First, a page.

Ram Mandir: Cultural Production or Cultural Renaissance?

Ram Mandir: Cultural Production or Cultural Renaissance?
Image courtesy: The Economist

The consecration of the Ram Lalla idol in Ayodhya was unparalleled in that the entire nation united in welcoming it. Across the length and breadth of the country, the majority Hindu community rose as one, disregarding divisions of sect, class, caste, etc. It even resonated with people of other faiths in society, many of whom took part voluntarily in the celebrations. The Indian Union Muslim League (IUML) officially welcomed the event. And why only within the country, even people in many other countries joined the festive mood.

This groundswell of emotions impels one to revisit the notion of culture – how it evolves and how it operates. The left intellectuals have always viewed culture as something to be produced a la material products by the state, whereas the conventional view of culture has been that it is born of tendencies that organically germinate in a community over time and for which no single source is responsible.

The Marxists look at the cultural tendencies, forms, values, and practices as being manipulated by the material structure at the base and controlled by the ruling class which foists its value system on society. They believe culture can be produced through the apt use of law, education, and discourse at large. Institutionalized culture industry was the term coined to denote this source and process. Contemporary exponents of popular culture look at movies, television, music, and literature of our times as the only manifestations of culture.

This view was harbored in post-independence India by an avowedly secular and socialist Prime Minister Jawaharlal Nehru, who was deeply influenced by Soviet Russia. Nehru took it upon himself to steer the people out of what he thought was religious darkness. Religion, even though it has been the most significant constituent of any culture – more so in India – was sought to be relegated to the private domain. People were presented with an abstract notion of religion that had nothing to do with the state. However, things were different at the ground level.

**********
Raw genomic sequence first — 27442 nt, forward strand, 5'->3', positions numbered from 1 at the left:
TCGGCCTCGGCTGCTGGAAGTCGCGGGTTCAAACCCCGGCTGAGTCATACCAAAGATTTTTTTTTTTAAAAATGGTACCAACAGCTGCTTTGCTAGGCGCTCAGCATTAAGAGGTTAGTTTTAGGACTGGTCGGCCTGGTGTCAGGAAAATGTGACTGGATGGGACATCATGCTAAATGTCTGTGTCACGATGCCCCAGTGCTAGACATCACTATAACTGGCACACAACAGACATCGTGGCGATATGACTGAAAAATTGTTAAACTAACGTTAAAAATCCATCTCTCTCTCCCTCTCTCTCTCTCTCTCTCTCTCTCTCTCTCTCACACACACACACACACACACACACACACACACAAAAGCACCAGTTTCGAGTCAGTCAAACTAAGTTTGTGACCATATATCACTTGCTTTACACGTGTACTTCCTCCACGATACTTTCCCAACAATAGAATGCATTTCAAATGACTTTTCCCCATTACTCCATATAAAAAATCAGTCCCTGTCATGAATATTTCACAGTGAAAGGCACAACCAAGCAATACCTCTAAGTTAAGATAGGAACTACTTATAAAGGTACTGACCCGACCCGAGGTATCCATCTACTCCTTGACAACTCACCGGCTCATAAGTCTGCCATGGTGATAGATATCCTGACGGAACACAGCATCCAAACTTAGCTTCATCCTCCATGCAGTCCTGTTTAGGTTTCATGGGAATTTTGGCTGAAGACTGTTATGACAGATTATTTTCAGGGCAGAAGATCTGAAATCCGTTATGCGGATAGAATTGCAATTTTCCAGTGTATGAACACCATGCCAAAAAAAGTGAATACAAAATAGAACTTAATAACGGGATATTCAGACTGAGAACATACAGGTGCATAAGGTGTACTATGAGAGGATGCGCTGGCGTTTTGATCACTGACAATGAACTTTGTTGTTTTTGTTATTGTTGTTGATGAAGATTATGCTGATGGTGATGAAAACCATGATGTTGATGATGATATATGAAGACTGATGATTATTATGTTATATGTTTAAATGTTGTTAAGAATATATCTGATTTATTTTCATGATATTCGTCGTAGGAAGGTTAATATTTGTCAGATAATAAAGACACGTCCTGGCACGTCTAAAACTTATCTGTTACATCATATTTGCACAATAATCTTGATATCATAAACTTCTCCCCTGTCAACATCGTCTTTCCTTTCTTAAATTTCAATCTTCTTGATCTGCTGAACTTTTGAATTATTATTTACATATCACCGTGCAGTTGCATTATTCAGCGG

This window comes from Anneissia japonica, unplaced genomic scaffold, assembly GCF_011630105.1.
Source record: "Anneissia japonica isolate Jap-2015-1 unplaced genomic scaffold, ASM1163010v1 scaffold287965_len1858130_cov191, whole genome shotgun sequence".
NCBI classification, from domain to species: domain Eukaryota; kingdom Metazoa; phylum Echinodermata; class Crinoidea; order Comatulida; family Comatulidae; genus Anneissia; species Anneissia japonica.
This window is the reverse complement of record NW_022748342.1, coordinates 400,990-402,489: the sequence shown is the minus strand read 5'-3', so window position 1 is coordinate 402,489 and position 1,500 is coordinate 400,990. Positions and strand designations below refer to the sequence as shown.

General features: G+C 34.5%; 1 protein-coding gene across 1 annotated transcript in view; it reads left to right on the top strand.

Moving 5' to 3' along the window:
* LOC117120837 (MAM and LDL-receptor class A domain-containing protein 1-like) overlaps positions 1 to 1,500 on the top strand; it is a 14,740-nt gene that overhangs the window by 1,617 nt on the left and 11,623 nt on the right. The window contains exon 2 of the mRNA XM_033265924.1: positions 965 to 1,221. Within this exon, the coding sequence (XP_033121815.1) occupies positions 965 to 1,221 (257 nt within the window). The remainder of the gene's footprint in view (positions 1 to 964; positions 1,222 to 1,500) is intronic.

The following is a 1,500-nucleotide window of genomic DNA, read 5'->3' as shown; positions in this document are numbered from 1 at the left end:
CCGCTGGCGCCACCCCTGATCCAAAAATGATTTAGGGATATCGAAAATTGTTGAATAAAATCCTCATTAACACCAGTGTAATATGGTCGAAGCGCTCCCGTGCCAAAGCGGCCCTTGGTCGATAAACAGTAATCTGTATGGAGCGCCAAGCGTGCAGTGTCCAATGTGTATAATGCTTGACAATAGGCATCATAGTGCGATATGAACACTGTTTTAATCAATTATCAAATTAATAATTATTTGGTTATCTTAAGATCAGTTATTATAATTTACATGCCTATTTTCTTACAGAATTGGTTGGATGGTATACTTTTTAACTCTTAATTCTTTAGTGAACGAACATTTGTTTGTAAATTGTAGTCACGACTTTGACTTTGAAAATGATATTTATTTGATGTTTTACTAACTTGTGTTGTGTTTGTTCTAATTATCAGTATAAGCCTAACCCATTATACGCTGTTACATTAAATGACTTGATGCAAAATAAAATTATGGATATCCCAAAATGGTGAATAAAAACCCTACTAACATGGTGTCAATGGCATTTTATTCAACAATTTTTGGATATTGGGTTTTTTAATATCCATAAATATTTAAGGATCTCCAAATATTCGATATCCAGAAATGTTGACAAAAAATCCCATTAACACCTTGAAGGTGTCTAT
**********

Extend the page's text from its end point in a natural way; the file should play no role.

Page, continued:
The failure to effect the shift was also due to a political problem. In a democracy, for the leaders to keep themselves away from all types of religious ceremonies, personages and organizations meant failure to get the votes of a vast majority. So, not many politicians practice it in their personal or political life. This idea was never practiced strictly even in Western countries from where the notion of secularism emerged. The inauguration of the American President with a Bible in hand or the pledge “in God we trust,” as also the investiture of the British monarch in Westminster Abbey performed by the Archbishop, and the king/queen undertaking to be in the “service of the people of the country, and service of God,” have always had the religious ring around them.

The problem is that the leaders at the helm of affairs in post-independence India identified culture merely with expressive symbols and believed that these only stirred the affective and cognitive processes associated with faith. They failed to recognize the human spirit and wanted to effect a tectonic shift towards a thoroughly materialistic view of life. Indian culture has always stressed a holistic approach in which the physical joins the mental and the spiritual. How was it possible to make people forget their culture during these 70-odd years under left-leaning governments at the Centre that could not be decimated during the thousand years of slavery? It is the people at large – regardless of their education, profession, status, or location who have retained culture in whatever proportion. The cultural legacy continued to find expression in periodic Kumbh Melas, pilgrimages to the various dhāms or temples strewn across the country, or the observance of rituals and worship at home.

The fact of the matter is that it is just not possible to render every human impulse and sentiment in what the Marxist jargon calls “reified” form. Had it been possible to create or annihilate culture through these strategies, then Russia, and more so China would have been without a trace of ancient religions. But as anyone conversant with life there knows religions like Taoism, Buddhism, Christianity, etc. continue to be practiced by people, and the governments there recognize them.

Culture in its overt and covert forms has evolved gradually since man inhabited the earth through social give-and-take, while statecraft developed later. While political consciousness is attained consciously, cultural values and beliefs enter to stay eternally in the human heart rather unconsciously. It is also true that the Western formulation of culture is straitjacketed whereas the Indian viewpoint is holistic. The Ram Mandir symbolizes the urge among Indians to reclaim ancient heritage that is life-giving and uplifting in life and that appeals to all right-thinking people.

Jagdish Batra

Jagdish Batra is currently working as Professor of English at O.P. Jindal Global University, India. His area of specialization is Indian literature and cultural studies on which he has presented papers at many international conferences in Europe and Southeast Asia. A former Rotary Study Exchange Scholar to the US, Dr Batra has published eight books besides some sixty research papers and a number of general articles.